It is not a very impressive letter. As well as being too long, it is repetitive and obsequious in tone, and probably tells Palmerston little that he had not heard before. However, Palmerston read it, and replied with a not unfriendly letter in his own hand. He regrets that ‘the late Board of Works should have encouraged you to go on with your Gothic Plan’, but there has since been a strong expression of opinion in Parliament against the choice of Gothic. The internal arrangements would be applicable whatever style was adopted, and he had not ‘the smallest doubt that an architect of your known talent and ability will find it an easy task to design an elevation in the Italian or Classic style’. There was no hurry for these revised elevations as he would only be asking Parliament for enough funds for the foundations in the present session.
But Scott persisted. On the same day that he received Palmerston’s letter, he dashed off a reply, this time from The Grove and not the office. He was absolutely certain that it would not be a gloomy-looking building, as Palmerston had asserted, but instead it would be a particularly cheerful-looking building of ‘fresh-coloured Portland Stone interspersed with shafts of polished granite’ and with bright contrasts of light and shade. This second letter of Scott’s is considerably shorter than the first. But Palmerston had issued his orders and expected Scott to obey.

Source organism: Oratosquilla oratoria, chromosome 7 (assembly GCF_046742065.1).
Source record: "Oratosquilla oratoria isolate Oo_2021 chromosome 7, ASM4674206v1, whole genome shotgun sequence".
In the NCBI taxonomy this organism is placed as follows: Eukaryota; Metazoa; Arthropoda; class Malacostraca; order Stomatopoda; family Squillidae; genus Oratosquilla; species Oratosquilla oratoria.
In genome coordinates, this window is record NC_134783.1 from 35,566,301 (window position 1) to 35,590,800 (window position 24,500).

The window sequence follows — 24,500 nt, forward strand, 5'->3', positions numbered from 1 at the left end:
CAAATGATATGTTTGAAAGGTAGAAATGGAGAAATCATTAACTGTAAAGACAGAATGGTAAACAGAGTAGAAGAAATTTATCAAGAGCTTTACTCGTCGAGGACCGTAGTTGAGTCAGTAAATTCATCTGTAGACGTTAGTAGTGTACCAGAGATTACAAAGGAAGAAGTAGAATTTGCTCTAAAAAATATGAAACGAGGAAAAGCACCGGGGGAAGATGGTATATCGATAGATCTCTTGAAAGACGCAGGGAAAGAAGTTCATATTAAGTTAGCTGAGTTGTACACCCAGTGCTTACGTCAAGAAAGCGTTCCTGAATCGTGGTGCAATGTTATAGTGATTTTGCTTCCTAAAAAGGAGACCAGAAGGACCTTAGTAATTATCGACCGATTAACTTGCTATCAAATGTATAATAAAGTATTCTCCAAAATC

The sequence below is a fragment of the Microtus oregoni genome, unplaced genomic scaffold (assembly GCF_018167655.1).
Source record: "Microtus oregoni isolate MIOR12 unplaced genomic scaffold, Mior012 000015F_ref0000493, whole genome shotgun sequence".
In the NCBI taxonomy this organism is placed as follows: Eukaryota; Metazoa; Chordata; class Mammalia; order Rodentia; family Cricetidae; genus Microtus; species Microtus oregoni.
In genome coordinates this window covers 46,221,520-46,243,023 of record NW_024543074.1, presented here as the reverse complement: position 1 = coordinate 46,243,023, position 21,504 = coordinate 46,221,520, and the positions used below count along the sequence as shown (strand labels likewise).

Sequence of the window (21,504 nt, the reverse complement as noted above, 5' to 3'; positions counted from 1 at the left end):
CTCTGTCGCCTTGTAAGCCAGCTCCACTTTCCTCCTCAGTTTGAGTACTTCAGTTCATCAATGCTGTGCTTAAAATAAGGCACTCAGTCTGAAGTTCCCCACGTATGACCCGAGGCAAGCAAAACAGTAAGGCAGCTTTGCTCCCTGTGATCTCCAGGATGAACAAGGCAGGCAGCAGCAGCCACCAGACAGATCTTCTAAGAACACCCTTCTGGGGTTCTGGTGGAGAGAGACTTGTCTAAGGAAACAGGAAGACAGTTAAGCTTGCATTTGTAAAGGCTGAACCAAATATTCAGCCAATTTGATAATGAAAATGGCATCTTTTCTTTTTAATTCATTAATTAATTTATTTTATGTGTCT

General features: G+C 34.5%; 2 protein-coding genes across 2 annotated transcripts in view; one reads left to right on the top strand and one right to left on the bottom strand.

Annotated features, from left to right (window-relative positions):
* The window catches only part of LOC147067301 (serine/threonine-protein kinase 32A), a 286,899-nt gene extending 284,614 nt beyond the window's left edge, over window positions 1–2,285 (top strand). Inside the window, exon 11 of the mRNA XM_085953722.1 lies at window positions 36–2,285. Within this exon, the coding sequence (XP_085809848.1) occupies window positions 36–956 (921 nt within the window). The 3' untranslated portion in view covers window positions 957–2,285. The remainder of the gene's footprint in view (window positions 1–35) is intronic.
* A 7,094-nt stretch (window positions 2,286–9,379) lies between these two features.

On Friday, 29 July 1859, over forty M.P.s went to see Palmerston at his town house in Piccadilly to support Scott. With the absence of Hope and Akroyd they were led by Lord Elcho, who repeated the usual arguments in favour of Gothic and pointed out that the Select Committee could find no difference between the styles. Many of his arguments so closely followed Scott’s second letter to Palmerston that it is probable that he was briefed by Scott. Palmerston replied in much the same way that he had responded to Scott. He had arranged with Fitzroy to put £30,000 in the estimates for this year for the foundations, as ‘a foundation will do for one elevation as well for another’. He would wish that something more in keeping with the other styles of London is erected but he will bow to the wishes of the House. He seems to have adopted a more conciliatory tone with the deputation than with Scott, but everybody there knew that Palmerston had an immense personal following in the Commons, which could be relied upon to ensure that his wishes prevailed.